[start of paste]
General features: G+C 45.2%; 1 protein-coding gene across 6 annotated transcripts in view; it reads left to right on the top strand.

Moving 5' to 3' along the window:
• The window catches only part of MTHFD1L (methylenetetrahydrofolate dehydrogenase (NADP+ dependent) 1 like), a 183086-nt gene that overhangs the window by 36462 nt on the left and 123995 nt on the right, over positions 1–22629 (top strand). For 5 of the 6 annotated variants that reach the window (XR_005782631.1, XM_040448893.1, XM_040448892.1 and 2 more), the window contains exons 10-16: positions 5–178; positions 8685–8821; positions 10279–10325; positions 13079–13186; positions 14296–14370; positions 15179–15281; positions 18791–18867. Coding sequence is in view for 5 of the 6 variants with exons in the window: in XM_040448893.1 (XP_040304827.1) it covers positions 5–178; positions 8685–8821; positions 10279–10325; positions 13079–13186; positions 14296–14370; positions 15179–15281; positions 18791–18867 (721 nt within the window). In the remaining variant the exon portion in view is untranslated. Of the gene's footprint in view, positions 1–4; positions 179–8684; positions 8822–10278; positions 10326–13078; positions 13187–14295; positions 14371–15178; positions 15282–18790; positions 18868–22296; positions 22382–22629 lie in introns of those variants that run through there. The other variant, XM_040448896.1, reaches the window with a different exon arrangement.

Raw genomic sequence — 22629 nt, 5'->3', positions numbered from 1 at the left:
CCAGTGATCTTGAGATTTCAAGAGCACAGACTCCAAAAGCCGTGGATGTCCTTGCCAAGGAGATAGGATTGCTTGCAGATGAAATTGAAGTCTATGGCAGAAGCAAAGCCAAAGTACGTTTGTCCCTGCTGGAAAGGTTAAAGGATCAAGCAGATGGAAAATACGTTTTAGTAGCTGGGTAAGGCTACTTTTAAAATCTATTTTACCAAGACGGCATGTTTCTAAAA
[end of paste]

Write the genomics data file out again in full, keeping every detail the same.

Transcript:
General features: G+C 45.2%; 1 protein-coding gene across 6 annotated transcripts in view; it reads left to right on the top strand.

Moving 5' to 3' along the window:
• The window catches only part of MTHFD1L (methylenetetrahydrofolate dehydrogenase (NADP+ dependent) 1 like), a 183086-nt gene that overhangs the window by 36462 nt on the left and 123995 nt on the right, over positions 1–22629 (top strand). For 5 of the 6 annotated variants that reach the window (XR_005782631.1, XM_040448893.1, XM_040448892.1 and 2 more), the window contains exons 10-16: positions 5–178; positions 8685–8821; positions 10279–10325; positions 13079–13186; positions 14296–14370; positions 15179–15281; positions 18791–18867. Coding sequence is in view for 5 of the 6 variants with exons in the window: in XM_040448893.1 (XP_040304827.1) it covers positions 5–178; positions 8685–8821; positions 10279–10325; positions 13079–13186; positions 14296–14370; positions 15179–15281; positions 18791–18867 (721 nt within the window). In the remaining variant the exon portion in view is untranslated. Of the gene's footprint in view, positions 1–4; positions 179–8684; positions 8822–10278; positions 10326–13078; positions 13187–14295; positions 14371–15178; positions 15282–18790; positions 18868–22296; positions 22382–22629 lie in introns of those variants that run through there. The other variant, XM_040448896.1, reaches the window with a different exon arrangement.

Raw genomic sequence — 22629 nt, 5'->3', positions numbered from 1 at the left:
CCAGTGATCTTGAGATTTCAAGAGCACAGACTCCAAAAGCCGTGGATGTCCTTGCCAAGGAGATAGGATTGCTTGCAGATGAAATTGAAGTCTATGGCAGAAGCAAAGCCAAAGTACGTTTGTCCCTGCTGGAAAGGTTAAAGGATCAAGCAGATGGAAAATACGTTTTAGTAGCTGGGTAAGGCTACTTTTAAAATCTATTTTACCAAGACGGCATGTTTCTAAAA